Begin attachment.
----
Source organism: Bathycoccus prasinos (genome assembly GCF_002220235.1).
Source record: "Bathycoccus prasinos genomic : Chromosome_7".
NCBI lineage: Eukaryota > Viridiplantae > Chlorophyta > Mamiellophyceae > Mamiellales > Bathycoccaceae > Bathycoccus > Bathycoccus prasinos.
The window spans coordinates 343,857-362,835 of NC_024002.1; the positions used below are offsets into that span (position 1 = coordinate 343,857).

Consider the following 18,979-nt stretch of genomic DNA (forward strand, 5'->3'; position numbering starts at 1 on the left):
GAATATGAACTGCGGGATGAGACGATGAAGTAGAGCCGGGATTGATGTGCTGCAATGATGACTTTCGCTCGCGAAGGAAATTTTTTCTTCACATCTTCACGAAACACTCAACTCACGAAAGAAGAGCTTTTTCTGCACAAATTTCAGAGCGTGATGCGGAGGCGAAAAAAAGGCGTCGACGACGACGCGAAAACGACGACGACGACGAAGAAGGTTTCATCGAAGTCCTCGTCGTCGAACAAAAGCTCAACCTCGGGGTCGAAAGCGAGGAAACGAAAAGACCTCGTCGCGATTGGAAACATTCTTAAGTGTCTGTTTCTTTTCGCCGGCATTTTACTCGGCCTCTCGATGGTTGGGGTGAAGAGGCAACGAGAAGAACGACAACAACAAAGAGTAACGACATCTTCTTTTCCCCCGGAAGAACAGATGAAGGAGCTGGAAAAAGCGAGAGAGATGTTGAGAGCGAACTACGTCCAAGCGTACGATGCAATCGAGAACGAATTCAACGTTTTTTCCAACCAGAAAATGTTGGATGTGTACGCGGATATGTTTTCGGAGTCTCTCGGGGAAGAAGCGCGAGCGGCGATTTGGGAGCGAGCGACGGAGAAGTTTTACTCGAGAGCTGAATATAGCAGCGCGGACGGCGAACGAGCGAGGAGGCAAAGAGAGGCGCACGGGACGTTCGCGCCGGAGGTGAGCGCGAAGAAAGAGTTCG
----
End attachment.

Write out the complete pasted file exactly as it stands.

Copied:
Source organism: Bathycoccus prasinos (genome assembly GCF_002220235.1).
Source record: "Bathycoccus prasinos genomic : Chromosome_7".
NCBI lineage: Eukaryota > Viridiplantae > Chlorophyta > Mamiellophyceae > Mamiellales > Bathycoccaceae > Bathycoccus > Bathycoccus prasinos.
The window spans coordinates 343,857-362,835 of NC_024002.1; the positions used below are offsets into that span (position 1 = coordinate 343,857).

Consider the following 18,979-nt stretch of genomic DNA (forward strand, 5'->3'; position numbering starts at 1 on the left):
GAATATGAACTGCGGGATGAGACGATGAAGTAGAGCCGGGATTGATGTGCTGCAATGATGACTTTCGCTCGCGAAGGAAATTTTTTCTTCACATCTTCACGAAACACTCAACTCACGAAAGAAGAGCTTTTTCTGCACAAATTTCAGAGCGTGATGCGGAGGCGAAAAAAAGGCGTCGACGACGACGCGAAAACGACGACGACGACGAAGAAGGTTTCATCGAAGTCCTCGTCGTCGAACAAAAGCTCAACCTCGGGGTCGAAAGCGAGGAAACGAAAAGACCTCGTCGCGATTGGAAACATTCTTAAGTGTCTGTTTCTTTTCGCCGGCATTTTACTCGGCCTCTCGATGGTTGGGGTGAAGAGGCAACGAGAAGAACGACAACAACAAAGAGTAACGACATCTTCTTTTCCCCCGGAAGAACAGATGAAGGAGCTGGAAAAAGCGAGAGAGATGTTGAGAGCGAACTACGTCCAAGCGTACGATGCAATCGAGAACGAATTCAACGTTTTTTCCAACCAGAAAATGTTGGATGTGTACGCGGATATGTTTTCGGAGTCTCTCGGGGAAGAAGCGCGAGCGGCGATTTGGGAGCGAGCGACGGAGAAGTTTTACTCGAGAGCTGAATATAGCAGCGCGGACGGCGAACGAGCGAGGAGGCAAAGAGAGGCGCACGGGACGTTCGCGCCGGAGGTGAGCGCGAAGAAAGAGTTCG